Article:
embolism. This can be done by assessing the incidence of fatal embolism or the incidence of all postoperative embolism. Neither approach is easy. Fatal embolism is rare (0-2-1-0% of cases) so many patients must be studied and the cause of every death confirmed by necropsy, and embolism during life is very difficult to diagnose because it is either silent or the physical signs it produces are similar to those of other common conditions. When we were planning this trial in 1971 we knew that two clinical trials based on an assessment of the incidence of fatal embolism were already in their preliminary stages so we decided to try and assess the incidence of embolism during life and its relation to the presence of deep vein thrombosis in the calf detected with the fibrinogen uptake test. Patients and methods All the patients studied were undergoing general surgical procedures. Those undergoing vascular operations or any operation directly affecting the legs or the pelvic veins were excluded. The first patients admitted to the trial were allocated to the test or control groups by their central bureau number. Those with odd numbers entered the test group, those with even numbers the control group. A card was then completed, recording the patient's age, sex, disease, and any previous thromboembolism and, after operation, the ahaesthetic, the type of operation, and the blood loss. Once 20 patients had been randomly allocated to the test or control groups, the cards of all new patients were examined to see if their preoperative data would match that of any patient already studied. If they did they were put in the opposite group. If they did not they were randomly allotted to the test or control groups as already described. By this means two groups of patients were obtained who were exactly matched for the following factors: (a) sex; (b) age, within the same decade; (c) disease, subdivided into malignant or non-malignant, as well as actual disease-for example, cholelithiasis, duodenal ulcer, carcinoma of the stomach, diverticulitis, etc; (d) previous thromboembolism, judged by a definite clinical history of a deep vein thrombosis or pulmonary embolism; (e) anaesthetic, including the drugs used for premedication, induction, and analgesia, gases, and spontaneous or positive pressure ventilation; (f) type of operation-for example, cholecystectomy, simple mastectomy; (g) length of operation, to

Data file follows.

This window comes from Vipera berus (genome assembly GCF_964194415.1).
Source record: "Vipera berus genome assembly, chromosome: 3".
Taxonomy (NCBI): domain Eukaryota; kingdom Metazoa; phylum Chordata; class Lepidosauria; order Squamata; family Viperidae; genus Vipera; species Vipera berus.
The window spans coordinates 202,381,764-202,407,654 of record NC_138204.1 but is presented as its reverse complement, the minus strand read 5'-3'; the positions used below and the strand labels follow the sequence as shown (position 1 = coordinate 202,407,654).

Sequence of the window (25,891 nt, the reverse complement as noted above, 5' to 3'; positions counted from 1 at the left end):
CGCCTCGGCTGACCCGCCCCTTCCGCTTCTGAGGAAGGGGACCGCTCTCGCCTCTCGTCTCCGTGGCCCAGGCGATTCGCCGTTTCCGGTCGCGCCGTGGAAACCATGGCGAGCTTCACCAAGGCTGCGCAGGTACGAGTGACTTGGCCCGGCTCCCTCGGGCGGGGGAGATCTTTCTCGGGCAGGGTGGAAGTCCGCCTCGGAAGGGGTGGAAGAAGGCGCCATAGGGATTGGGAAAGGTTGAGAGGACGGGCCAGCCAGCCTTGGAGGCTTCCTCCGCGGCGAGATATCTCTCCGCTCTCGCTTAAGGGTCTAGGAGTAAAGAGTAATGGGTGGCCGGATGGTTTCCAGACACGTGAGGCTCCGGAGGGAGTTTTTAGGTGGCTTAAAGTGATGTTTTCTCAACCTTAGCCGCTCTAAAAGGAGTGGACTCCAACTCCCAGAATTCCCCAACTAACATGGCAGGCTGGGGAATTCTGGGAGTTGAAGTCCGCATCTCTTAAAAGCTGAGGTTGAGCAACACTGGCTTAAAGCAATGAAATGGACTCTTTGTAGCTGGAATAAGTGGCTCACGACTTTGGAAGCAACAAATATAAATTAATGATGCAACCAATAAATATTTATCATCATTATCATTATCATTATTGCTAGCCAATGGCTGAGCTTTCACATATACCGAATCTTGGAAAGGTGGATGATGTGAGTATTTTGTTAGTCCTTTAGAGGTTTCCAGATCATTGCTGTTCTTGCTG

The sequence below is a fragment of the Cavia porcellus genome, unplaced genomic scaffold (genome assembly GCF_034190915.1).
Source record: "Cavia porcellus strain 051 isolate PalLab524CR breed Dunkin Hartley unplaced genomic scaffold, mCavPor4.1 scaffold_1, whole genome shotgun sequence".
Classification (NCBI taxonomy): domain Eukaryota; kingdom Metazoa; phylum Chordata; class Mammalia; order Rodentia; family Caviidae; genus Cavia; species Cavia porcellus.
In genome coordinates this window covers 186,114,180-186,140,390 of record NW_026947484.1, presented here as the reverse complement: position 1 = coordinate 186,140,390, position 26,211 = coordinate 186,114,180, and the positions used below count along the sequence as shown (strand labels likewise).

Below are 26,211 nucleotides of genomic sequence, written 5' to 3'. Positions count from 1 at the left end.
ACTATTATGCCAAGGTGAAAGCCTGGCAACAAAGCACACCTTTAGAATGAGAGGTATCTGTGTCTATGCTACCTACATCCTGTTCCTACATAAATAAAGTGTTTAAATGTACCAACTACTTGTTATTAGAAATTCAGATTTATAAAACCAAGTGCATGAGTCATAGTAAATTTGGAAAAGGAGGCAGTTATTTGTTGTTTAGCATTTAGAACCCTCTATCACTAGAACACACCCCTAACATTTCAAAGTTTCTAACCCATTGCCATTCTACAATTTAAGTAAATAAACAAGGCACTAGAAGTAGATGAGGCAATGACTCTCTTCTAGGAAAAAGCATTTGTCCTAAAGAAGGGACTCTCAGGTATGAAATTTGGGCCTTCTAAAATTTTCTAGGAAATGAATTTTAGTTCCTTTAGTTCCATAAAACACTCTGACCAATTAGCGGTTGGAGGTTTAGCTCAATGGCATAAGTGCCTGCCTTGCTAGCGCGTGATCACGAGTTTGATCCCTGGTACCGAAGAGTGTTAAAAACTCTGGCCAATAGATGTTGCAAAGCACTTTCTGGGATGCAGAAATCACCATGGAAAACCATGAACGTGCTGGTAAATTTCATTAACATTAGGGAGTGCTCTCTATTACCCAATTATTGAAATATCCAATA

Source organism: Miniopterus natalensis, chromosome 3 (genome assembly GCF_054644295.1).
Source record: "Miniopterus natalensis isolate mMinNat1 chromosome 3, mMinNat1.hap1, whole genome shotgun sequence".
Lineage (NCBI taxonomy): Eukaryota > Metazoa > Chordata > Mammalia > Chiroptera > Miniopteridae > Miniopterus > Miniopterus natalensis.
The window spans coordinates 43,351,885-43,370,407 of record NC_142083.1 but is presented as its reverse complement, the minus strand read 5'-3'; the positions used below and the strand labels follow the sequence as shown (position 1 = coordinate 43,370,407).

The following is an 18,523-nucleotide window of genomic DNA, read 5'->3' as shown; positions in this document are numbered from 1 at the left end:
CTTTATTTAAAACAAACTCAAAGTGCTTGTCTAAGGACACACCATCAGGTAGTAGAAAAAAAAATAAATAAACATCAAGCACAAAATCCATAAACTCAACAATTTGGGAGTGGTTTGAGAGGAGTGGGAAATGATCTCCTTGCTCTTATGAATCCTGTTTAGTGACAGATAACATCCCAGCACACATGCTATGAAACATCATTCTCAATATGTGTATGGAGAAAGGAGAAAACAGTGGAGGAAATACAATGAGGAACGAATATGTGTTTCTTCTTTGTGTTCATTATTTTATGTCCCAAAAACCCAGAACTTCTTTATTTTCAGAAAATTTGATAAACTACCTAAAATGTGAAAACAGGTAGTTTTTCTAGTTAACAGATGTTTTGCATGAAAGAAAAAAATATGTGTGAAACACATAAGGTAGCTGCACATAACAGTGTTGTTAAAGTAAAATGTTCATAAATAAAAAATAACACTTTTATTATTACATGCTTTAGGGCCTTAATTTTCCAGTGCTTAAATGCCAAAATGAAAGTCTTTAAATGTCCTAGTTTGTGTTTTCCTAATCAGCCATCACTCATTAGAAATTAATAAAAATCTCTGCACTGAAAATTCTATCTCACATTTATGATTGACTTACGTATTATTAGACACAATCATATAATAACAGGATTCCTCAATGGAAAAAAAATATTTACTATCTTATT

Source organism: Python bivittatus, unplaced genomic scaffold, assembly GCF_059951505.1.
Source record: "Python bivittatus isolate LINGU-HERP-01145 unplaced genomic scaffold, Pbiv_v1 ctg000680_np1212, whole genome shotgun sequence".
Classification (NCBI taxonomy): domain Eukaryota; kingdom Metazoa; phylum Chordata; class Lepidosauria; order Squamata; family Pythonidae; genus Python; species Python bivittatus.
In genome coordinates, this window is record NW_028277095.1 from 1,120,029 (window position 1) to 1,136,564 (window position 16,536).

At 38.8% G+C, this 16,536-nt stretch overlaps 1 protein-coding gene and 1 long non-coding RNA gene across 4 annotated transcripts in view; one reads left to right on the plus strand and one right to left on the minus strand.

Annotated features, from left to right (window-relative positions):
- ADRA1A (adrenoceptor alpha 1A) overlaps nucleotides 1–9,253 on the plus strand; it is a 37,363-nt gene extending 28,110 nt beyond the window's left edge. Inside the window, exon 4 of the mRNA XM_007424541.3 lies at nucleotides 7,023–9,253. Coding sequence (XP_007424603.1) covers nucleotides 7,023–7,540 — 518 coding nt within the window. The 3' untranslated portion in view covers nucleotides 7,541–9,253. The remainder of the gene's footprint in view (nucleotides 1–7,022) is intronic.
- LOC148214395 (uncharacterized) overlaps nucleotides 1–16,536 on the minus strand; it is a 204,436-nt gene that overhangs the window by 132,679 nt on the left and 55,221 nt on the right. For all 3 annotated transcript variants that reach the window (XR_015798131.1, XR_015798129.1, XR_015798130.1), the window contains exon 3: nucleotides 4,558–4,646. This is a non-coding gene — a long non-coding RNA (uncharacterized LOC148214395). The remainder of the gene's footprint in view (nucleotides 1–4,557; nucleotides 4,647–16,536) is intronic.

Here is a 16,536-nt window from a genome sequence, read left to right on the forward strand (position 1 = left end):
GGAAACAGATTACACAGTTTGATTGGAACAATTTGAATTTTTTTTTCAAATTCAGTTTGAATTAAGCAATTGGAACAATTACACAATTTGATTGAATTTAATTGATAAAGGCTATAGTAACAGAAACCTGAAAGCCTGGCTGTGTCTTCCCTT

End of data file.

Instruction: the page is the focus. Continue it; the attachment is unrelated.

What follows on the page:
1282 within half an hour; (h) blood loss and severe hypotension during or after operation. Some of those chosen to match another patient on the basis of the factors known preoperatively ultimately failed to match because a different operation was performed. These patients were kept in the trial and another patient sought to match both them and the patient with whom they had provisionally been paired. Some patients were never matched and had to be discarded from the trial. Diagnosis of peripheral deep vein thrombosis-Deep vein thrombosis in the lower thigh and calf was detected with the fibrinogen uptake test as described by Negus et al.1 A difference of 15 between adjacent points on the same leg or similar points on both legs persisting for more than 24 hours was taken to indicate a thrombosis. The legs were examined one, three, five, and seven days after operation, or daily if they became positive. Diagnosis of pulmonary embolism-Clinical examination, chest x-ray examination, and ventilation-perfusion lung scanning, as described by Williams et al,2 were performed one or two days before and seven days after operation. Embolism was diagnosed if a new defect appeared on the postoperative perfusion lung scan in the presence of a normal ventilation scan (mismatch) and was associated with a nermal radiograph of that area. These criteria have been shown to correlate well with other evidence of embolism.3-5 Changes in perfusion matched with changes in ventilation, x-ray changes, or clinical signs such as pyrexia, purulent sputum, rales, and dullness to percussion were excluded because we could not say whether these changes were due to infection or embolism. We may therefore have underestimated the incidence of embolism but, on the other hand, there was little doubt about the diagnosis in those cases that fulfilled our criteria. Patient consent-The object of the investigations was fully explained to the patients before we obtained their written consent to participation in the trial. Prophylaxis-The main object of the chosen prophylactic regimen was to give the best form of prophylaxis with the minimum of extra work. The control subjects were given no specific prophylaxis, while the test subjects were treated with pneumatic leggings and intravenous dextran 70. Pneumatic leggings (Flowtronaire Ltd), which compress the legs alternately to a pressure of 40 mm Hg for two minutes and then relax for two minutes, were applied when the patient was given the premedication (one hour before operation) and kept on and working until the patient was awake and asked for them to be removed. Dextran 70 500 ml was given intravenously from near the end of the operation (during wound closure or immediately afterwards). If the patient did not require an intravenous infusion for his routine care no more dextran was given. If the infusion was required for routine care another 500 ml was given during the 24 hours after the end of the operation and 500 ml in every subsequent 24 hours while the intravenous infusion was being used. This scheme was designed to avoid the use of an intravenous infusion just for prophylaxis (except for the first unit, begun during operation) and so prevent additional work for the house staff. Assessment of results-The fibrinogen uptake tests were performed by a technician. The use of a timer and scaler rather than a ratemeter made the observation of the results an objective exercise not subject to observer bias. The results were recorded and interpreted by another observer who did not know which treatment the patient had received. The x-ray films and lung scans were made by the departments of radiology and nuclear medicine respectively. They were reported on by the staff in these departments, who were ignorant of the treatment, and by a second observer, who was also unaware of the method of treatment. Whenever the assessment of both observers agreed the patient was counted as having a definite embolus. Thus peripheral thrombosis and embolism were diagnosed "blind."